Harsh but fair.
by She&Her Productions
"The Pillowman" is a dark comedy written by one of the most famous dark comedic writers of the modern theatre age, Martin McDonough. As dark and as violent as this production is, however, it never loses the playwrights intention of being a *comedy*.
Trevor Belt's direction is strong and precise in this production. As two detectives grill a confused writer, (the good: Tupolski, the bad: Ariel, and the clueless: Katurian), there are moments of severe and scathing dialogue that drift seamlessly into ridiculous banter that will make you forget they're going to shoot him in the head at any minute. The audience finds themselves torn between taking it too seriously and cracking a wide-eyed and surprised smile at it all while the police grill him mercilessly.
When Michal, Katurian's mentally challenged brother, enters the action, things take an even more frightening twist. Jeremy Frazier's brilliant performance is heart-wrenchingly believable, and the brotherhood that exists between he and fellow actor Coleman Crenshaw is fascinating to watch. Likewise, the dichotomy between Matt Leonard as the bad cop(?) and Rick Williamson as the good cop(?) mixes in colorful but painful layers of drama that carry throughout the play.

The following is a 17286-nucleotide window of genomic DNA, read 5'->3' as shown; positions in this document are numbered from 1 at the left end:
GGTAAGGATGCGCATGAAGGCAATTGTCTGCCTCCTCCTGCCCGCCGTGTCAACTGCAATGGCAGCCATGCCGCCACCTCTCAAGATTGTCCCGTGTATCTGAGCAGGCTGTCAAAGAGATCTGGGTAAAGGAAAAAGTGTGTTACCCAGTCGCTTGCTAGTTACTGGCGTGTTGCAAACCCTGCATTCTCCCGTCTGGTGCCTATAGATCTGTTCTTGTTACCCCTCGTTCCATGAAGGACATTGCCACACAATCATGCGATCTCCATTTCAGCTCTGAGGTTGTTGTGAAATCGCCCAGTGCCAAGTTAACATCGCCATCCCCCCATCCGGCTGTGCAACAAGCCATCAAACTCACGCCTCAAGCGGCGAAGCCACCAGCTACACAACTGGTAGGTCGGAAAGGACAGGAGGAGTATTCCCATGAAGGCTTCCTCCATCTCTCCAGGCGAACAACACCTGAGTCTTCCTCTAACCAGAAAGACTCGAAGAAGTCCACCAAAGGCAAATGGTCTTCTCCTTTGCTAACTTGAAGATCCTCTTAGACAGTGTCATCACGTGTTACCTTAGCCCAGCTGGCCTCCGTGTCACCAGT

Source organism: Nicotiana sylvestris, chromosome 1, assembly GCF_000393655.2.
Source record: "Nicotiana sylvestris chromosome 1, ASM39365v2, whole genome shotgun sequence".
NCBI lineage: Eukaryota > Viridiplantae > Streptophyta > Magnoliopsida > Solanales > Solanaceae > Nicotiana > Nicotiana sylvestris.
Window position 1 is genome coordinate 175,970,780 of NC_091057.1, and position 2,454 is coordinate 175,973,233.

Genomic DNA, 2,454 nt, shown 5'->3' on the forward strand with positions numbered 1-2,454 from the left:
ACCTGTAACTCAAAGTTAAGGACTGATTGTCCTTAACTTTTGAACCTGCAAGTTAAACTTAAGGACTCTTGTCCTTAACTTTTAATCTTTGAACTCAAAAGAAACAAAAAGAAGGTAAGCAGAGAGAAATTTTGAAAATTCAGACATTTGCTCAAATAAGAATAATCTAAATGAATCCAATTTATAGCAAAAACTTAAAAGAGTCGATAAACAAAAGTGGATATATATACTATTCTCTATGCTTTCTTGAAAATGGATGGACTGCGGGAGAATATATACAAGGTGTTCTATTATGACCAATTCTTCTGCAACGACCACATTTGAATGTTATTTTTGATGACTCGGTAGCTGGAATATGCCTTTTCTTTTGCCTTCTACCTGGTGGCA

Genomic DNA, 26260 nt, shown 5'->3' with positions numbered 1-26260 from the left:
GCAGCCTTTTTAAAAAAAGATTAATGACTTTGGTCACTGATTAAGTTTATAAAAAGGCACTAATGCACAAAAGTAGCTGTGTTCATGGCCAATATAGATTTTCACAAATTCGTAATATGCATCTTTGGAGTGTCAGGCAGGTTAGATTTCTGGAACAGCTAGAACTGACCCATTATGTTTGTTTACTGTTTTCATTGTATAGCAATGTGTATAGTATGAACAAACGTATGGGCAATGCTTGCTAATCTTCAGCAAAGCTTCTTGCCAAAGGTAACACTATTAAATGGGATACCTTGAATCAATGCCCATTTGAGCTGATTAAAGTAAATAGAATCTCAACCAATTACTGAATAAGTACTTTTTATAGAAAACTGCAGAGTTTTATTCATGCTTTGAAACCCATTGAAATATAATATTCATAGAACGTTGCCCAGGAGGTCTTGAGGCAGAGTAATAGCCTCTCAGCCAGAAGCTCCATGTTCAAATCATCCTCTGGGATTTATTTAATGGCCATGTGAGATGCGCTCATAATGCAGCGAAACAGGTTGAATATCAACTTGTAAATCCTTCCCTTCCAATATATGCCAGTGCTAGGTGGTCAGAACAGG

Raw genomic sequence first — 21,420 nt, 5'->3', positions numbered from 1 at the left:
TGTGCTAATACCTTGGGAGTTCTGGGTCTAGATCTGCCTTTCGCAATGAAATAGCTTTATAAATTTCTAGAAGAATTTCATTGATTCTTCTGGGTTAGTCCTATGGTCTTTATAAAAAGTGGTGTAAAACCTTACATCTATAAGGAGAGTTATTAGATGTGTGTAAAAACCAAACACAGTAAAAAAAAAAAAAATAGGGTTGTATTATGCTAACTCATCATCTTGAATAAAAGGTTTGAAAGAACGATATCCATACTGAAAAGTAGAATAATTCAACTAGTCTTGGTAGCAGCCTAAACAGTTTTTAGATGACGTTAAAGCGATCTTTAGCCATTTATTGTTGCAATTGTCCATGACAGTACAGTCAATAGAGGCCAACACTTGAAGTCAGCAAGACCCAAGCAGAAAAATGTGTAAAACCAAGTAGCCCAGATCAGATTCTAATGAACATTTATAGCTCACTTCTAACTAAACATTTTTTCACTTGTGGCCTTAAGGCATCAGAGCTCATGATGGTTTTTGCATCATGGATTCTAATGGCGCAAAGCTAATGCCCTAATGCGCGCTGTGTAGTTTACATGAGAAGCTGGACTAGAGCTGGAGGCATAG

As fascinating, funny, and harsh as it all is, there are some minor set-backs. Yes, it's an interrogation -- but does there really have to be that much screaming during one? I don't know, I've only seen them on movies and TV, and those are obviously exaggerated. But I found myself wondering if some moments might've been more effective "whispered" than "shouted". Costumes seemed minimal if non-existent. If it's set in a totalitarian dictatorship, would the citizens really be wearing Abercrombie and Fitch? I don't know, I've never lived in one. But hey, non of my complaints are a very big deal anyway.
I love the script, have loved it for a while, and I think the production as a whole does the playwright and the play more than justice. I recommend all KC theater-goers to make the time to see this show. After all, escapism can only give you so much -- and this show will give you the rest.
read the review at KC Stage